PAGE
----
Dealing with House Bugs
Bed bugs are back
An April 1st report in the Journal of the American Medical Association confirms that the blood-sucking bed bug is making a comeback. The research shows an increase of up to 500 percent in reports about the wingless, reddish-brown insect, which hangs out on your mattress and waits for you to go to sleep before nipping at your skin. The reason: More of them are hitching a ride in and out of countries on the luggage and clothing of international travelers. Plus, they've become resistant to traditional treatments, so they don't die off easily.
You'll know it if you have them because you'll wake up with welts on your body. Don't fret, though; the new research shows that they're more of a nuisance than a danger and apparently don't cause any diseases.
You can try to get rid of bed bugs by replacing your mattress and setting sticky traps for any that jump off. Or you can try to vacuum your mattress and zip it into a plastic cover. Be sure to check your fabric upholstery and carpet, too. However, this may not be a cure all for your issue.
Dust mites are still mighty
These microscopic mites don't carry diseases, but if you're allergic to dust, you're probably allergic to dust mites. Their favorite food is dead skin cells, and you shed yours at a rate of one-third of an ounce a week. So they live in the places where you spend the most time: your bed and your favorite sofa. In fact, a used mattress can contain 100,000 mites. They also live where it's hot and where we live, is hot!
Get rid of the dust in your house and you'll get rid of much of your problem. Also, zip mattresses into airtight plastic mattress covers; wash your sheets, pillows and blankets—and your child's fabric or stuffed toys—at least every other week in super-hot water; crank the a/c to above 70 degrees; and change the a/c filter every single month.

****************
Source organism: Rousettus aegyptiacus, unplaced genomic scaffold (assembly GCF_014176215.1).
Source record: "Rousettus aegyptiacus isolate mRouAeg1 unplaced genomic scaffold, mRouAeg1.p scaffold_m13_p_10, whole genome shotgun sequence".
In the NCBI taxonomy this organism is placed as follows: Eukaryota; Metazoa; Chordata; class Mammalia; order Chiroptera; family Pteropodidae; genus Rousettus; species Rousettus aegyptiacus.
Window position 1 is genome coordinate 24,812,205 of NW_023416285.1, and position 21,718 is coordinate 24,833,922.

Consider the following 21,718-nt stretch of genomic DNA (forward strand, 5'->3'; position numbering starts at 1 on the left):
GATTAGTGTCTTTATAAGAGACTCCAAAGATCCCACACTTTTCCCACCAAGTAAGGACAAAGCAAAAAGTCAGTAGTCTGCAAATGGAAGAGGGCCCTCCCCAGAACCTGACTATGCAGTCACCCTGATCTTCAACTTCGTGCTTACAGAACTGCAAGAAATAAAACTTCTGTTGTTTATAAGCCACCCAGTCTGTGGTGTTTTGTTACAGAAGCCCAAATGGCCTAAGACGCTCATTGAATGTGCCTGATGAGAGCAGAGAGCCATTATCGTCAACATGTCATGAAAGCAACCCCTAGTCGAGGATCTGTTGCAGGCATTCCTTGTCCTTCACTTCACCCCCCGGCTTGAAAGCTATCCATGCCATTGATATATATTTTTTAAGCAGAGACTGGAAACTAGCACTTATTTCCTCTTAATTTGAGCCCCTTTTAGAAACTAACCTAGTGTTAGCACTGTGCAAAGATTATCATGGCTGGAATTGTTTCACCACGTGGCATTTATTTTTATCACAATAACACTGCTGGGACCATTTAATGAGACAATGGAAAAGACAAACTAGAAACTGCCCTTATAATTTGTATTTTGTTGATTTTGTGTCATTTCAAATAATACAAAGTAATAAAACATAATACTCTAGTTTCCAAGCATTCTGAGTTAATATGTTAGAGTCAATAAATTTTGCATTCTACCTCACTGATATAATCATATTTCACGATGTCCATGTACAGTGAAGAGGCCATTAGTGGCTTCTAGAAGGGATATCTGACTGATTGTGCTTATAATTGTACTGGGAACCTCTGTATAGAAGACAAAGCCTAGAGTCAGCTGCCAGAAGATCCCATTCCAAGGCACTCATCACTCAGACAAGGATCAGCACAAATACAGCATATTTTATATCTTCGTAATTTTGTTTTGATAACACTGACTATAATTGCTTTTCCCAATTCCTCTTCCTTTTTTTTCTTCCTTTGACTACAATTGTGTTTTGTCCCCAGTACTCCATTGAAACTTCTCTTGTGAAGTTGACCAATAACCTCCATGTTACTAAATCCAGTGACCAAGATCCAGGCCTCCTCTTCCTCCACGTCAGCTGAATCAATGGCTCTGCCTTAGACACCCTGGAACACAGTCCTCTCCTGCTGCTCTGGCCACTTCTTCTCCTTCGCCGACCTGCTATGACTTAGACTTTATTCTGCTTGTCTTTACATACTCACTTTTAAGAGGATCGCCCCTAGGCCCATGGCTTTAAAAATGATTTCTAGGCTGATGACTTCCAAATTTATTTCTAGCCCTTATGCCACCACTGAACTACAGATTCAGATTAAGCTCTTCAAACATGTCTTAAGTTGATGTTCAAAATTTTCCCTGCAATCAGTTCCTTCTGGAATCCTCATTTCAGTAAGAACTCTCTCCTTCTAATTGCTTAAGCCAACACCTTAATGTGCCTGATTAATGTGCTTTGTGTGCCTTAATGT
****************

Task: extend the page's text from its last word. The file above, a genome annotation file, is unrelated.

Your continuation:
Roaches make your nose run
You know you can be allergic to cats, dust and pollen. Did you know cockroaches cause allergies, too? They also can trigger asthma. Once you see a roach in your kitchen, it's likely there are nearly 1,000 more around the house. They like to live under the kitchen sink and in closets. And they've become so resistant to bug spray that you'll probably need to call a pest-control company to get rid of them. Plus, if you try to kill them with chemicals, you could aggravate your asthma; be sure to wear a face mask to protect yourself from breathing in chemicals when spraying for bugs.
Once they're gone, keep them out. Inspect everything you carry into your house, including grocery bags and suitcases. Take out your garbage every evening and fix plumbing leaks around the house.
Crickets are gourmet food for spiders
If you don't want scorpions and black widows in your house, get rid of the crickets. That's what these predators like to eat, so they'll follow them right into your house, usually through the baseboards. If you treat the crickets, the scorpions will die as well, after they eat them. You can spray insecticide around baseboards, but don't overdo it; if you need serious chemical treatments for bugs, call a pest-control pro to do the job.
Your best bet: Keep the crickets out by using expansion foam and caulk to seal the gaps and cracks around windows, doors and your home's foundation so they can't squeeze their way indoors.
From coyotes and bobcats to javalina and bears, wildlife can become a problem in urban areas causing property damage and danger to pets. Urban Wildlife Specialist Darren Julian of Arizona Game & Fish discusses why it happens and the proper ways to handle it carefully. Plus we take some calls from listeners who've experienced wildlife issues.
Get all the details from our Blog: Five Urban Pests And How To Handle Them
Monthly To-Do: February | #Pests #HarborPests
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